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Election of 1848
Civil War Encyclopedia >> Politics
Election of 1848
The Liberty Party, which has some success over the last two presidential elections, lost its major candidate, abolitionist James Birney to an accident in 1845. Organizer Salmon P. Chase continued to further the cause, asking men including anti-slavery Supreme Court Justice John McLane, New York Governor William Seward, New Hampshire's John P. Hale and Gerrit Smith if they wanted to lead the Liberty Party in the 1848 elections. In October, 1847, the party chose Hale.
In the Election of 1844 Martin Van Buren had been the favorite until Lewis Cass began to gain votes after the first ballot. On the 8th ballot, "dark horse" James Polk gained 44 votes and swept the convention when Martin Van Buren told his supporters to vote for Polk. When it came time for New York's political patronage jobs to be filled, Van Buren's supporters were almost completely ignored. Furthermore, Polk's legislative agenda and his attacks on the Wilmot Proviso further alienated Van Buren's wing, now being called the Barnburners, as oppose to mainstream New York Democrats known as Hunkers.
Going into the Democratic Convention of 1848 there were four contenders, although James Buchanan had little support. John C. Calhoun led the pro-slavery southerners, Martin Van Buren led the Barnburners and Lewis Cass led a middle-of-the-road coalition who supported "squatter sovereignty." It appeared there was little that could be done to keep the Barnburners in the party, mostly because their strong anti-slavery views could not be pigeon-holed into Lewis Cass's beliefs. When the Barnburners bolted the convention, Liberty Party organizers including Salmon P. Chase asked Van Buren if he would be interested in leading a new party, combining the national draw of the anti-slavery Liberty Party with the regional popularity of the Barnburners. Van Buren said yes.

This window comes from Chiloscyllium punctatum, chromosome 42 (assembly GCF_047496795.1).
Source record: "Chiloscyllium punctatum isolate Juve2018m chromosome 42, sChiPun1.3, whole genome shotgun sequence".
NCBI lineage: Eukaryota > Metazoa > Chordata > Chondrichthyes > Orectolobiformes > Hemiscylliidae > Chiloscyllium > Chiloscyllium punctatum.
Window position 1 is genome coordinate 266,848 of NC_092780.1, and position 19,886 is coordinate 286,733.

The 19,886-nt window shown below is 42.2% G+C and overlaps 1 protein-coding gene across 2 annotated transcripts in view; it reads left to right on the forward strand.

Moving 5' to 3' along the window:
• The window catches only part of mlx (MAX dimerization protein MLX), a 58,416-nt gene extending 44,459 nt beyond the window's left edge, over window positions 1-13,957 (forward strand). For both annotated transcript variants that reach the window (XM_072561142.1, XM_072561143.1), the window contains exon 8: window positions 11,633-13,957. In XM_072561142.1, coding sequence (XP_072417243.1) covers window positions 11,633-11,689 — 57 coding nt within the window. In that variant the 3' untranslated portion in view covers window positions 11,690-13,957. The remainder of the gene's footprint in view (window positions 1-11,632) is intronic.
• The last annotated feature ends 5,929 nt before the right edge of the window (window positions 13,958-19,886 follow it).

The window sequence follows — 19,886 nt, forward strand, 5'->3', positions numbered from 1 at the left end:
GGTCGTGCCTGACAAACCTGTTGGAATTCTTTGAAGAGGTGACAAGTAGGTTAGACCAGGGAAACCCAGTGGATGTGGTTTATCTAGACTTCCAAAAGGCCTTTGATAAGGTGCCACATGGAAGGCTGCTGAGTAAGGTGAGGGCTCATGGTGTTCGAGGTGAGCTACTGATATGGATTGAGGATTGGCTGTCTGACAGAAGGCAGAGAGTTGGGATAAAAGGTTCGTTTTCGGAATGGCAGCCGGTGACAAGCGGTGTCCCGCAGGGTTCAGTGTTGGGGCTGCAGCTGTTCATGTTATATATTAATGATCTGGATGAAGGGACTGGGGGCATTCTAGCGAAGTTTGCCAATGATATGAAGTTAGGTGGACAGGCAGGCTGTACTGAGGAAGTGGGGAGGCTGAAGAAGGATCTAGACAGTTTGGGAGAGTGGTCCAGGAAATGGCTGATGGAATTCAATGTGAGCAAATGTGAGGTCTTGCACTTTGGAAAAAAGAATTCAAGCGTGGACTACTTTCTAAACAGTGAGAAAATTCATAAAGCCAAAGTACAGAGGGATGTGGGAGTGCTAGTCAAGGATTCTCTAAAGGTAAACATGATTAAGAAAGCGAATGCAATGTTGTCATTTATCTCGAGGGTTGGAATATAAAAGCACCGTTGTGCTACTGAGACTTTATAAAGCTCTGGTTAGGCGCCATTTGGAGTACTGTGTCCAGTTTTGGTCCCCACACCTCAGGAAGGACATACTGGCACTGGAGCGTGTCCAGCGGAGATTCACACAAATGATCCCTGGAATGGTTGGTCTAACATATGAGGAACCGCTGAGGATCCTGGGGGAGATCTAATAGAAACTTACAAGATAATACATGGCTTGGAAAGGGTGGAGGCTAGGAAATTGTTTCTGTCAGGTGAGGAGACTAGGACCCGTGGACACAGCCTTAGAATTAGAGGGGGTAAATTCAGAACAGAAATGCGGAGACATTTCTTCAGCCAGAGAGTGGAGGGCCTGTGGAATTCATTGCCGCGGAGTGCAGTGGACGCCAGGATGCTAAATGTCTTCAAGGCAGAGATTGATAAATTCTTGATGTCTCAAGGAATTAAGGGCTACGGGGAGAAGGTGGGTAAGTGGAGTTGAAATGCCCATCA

In June, 1848, the Liberty Party reconvened on the state level and essentially dissolved the party, then reconvened with the Barnburners in August to create the Freesoil Party. Van Buren was nominated on the first ballot and former Liberty Party candidate John Hale completely supported the move. (It was a good idea because Hale would become the Freesoil nominee in 1852).
Whigs were beginning to feel the divisions of slavery in their own party as well. Although the Wilmot Proviso was a Democratic move, the anti-slavery Proviso had the northern and southern Whigs distrusting each other. Luckily, General Zachary Taylor, a Tennessee Whig with slaves, would be able to unite the party and put slavery issue aside.
Much of the early campaigning revolved around the disposition of the land acquired by Polk from Mexico in the Treaty of Guadalupe-Hidalgo, the Tariff of 1846 and opposition to taking veto power from the President. It was felt that Van Buren might be able to win New York or Massachusetts, states where anti-slavery feelings were strongest, but they managed only second place in those two states. Whig candidate Zachary Taylor won, but once again with less that 50% of the vote (47.3%).
Election of 1852
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Election of 1848 was last changed on - November 29, 2007
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